Twitter’s streamlined mobile update now lets users add photos to direct messages

11 Dec 2013

The updated Twitter app

Twitter’s latest app updates finally bring the social network up to speed with mobile messaging with improvements to its direct message function, including the ability to send and receive photos and in-app notifications for iOS users.

Twitter’s mobile update comes with an all-new look. Where you once saw feeds for Home, Connect, Discover and Me, you’ll now see just three streams – Home, Discover and Activity. Home still contains your standard stream of tweets from those accounts you follow and Discover keeps you up to date with trending topics and tweets, as well as suggestions of who to follow.

Activity, then, lets you see tweets and accounts that are popular among those you follow, which really just makes it another discovery feed albeit a bit more personalised.

Users can now swipe back and forth between these timelines.

Across the top of the screen, you can tap icons to see your notifications, find people, search and access your direct messages. This is the first step in Twitter’s streamlining its message capabilities, as previously it would take a few taps just to get to your inbox, which was hidden away on your profile page.

Direct messages with photos on Twitter for Mobile

The look of messages exchanged has also been improved to reflect the conversation view adapted by most popular mobile messaging services. When sending messages from the mobile app, users can now add photographs from their album or shot straight from their phone’s camera.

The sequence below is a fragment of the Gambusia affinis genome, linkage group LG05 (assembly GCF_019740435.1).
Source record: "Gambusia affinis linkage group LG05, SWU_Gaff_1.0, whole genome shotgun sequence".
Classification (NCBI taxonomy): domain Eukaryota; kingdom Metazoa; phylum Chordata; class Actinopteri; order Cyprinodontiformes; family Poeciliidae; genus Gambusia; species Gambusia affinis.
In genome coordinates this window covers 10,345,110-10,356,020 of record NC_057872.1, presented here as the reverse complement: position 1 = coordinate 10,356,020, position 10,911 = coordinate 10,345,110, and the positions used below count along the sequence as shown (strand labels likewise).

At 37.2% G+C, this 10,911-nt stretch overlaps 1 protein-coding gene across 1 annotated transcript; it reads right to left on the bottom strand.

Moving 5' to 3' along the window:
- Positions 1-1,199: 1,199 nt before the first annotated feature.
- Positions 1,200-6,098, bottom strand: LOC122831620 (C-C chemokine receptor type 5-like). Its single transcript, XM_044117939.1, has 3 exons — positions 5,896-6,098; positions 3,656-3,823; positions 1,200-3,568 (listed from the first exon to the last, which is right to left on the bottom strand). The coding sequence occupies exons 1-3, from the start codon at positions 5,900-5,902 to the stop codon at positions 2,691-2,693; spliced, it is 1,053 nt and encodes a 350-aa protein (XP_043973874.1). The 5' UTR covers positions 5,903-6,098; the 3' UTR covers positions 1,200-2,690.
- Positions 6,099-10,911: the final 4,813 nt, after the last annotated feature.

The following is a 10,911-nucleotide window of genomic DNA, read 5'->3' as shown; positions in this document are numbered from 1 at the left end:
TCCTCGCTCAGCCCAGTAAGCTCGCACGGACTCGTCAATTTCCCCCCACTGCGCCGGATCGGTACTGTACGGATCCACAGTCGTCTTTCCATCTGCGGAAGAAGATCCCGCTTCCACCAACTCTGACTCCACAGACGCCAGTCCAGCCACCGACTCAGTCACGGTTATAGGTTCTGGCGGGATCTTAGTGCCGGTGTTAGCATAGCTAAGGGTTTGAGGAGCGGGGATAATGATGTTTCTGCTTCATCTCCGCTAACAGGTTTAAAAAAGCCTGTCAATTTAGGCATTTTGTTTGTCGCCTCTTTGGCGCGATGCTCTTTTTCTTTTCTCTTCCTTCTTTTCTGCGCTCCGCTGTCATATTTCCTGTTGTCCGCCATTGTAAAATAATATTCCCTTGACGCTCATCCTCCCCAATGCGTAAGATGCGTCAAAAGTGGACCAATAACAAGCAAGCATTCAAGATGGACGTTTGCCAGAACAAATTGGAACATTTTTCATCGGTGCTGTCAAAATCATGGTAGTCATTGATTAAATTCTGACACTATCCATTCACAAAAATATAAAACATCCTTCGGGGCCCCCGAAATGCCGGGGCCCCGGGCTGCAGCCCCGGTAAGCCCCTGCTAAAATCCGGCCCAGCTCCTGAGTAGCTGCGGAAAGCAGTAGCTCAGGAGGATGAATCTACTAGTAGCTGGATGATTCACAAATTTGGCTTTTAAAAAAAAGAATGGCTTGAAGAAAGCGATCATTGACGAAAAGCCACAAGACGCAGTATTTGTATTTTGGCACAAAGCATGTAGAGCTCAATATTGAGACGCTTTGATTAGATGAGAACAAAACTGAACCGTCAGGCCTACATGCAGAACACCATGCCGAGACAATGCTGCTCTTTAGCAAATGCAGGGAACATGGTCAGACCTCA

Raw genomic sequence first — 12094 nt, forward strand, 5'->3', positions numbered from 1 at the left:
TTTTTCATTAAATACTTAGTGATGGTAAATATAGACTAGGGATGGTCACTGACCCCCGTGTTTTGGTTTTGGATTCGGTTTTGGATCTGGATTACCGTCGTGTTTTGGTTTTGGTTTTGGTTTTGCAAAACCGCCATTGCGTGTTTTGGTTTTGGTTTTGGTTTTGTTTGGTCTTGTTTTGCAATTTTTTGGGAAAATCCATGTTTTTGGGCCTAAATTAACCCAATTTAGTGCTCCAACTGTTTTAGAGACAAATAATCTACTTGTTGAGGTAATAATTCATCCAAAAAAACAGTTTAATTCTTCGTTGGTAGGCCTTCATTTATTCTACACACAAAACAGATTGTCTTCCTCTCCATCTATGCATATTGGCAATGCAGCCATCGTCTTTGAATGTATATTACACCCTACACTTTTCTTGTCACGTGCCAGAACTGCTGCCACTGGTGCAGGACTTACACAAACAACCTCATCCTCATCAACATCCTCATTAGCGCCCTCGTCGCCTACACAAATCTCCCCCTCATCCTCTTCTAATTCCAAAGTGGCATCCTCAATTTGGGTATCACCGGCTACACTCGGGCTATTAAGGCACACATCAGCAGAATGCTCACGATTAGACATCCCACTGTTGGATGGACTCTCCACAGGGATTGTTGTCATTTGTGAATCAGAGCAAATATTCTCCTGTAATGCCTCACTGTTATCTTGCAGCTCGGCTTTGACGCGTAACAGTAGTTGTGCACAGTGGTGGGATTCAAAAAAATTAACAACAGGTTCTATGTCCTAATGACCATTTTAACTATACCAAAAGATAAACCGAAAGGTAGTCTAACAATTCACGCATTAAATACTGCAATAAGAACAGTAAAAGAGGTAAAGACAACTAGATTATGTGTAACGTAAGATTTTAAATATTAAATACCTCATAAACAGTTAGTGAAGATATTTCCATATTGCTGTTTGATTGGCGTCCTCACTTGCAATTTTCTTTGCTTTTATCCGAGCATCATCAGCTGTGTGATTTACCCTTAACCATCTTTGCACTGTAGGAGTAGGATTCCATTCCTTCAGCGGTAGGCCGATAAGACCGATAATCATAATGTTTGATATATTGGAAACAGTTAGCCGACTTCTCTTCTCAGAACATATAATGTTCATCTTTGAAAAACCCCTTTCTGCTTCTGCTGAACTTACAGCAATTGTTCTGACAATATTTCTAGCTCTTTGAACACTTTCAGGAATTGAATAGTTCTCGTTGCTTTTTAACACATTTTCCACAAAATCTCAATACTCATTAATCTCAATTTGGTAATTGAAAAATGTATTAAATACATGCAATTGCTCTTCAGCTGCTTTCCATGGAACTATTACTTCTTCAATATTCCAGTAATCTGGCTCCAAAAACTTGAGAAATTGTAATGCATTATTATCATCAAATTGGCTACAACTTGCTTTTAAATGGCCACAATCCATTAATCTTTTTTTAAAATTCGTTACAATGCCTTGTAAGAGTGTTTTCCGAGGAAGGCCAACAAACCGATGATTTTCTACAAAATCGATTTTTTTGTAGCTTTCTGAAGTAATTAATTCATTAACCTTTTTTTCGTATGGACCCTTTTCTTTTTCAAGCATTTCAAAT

Picture messages will also be viewable on, but desktop users won’t be able to send photos in messages. Mobile users who have not yet updated the app will receive a link to view any photos received.

Additionally, iOS users will receive in-app notifications for direct messages, favourites, retweets and replies, while Android users will have the opportunity to easily switch mobile notifications for specific accounts on or off by tapping a star on their profile.

Is Twitter readying an SMS takeover?

Two points stood out for me when downloading this update. Firstly, the new design introduces new icons and drops the @ and # symbols so commonly associated with Twitter, indicating a movement away from the social network’s roots.

Secondly – and, perhaps, more significantly – this new update will ask for permission to receive SMS text messages read your device’s state and identity in terms of phone calls, suggesting that Twitter has much bigger plans in mind for mobile messaging.

Twitter app permissions on Android

Elaine Burke is the editor of Silicon Republic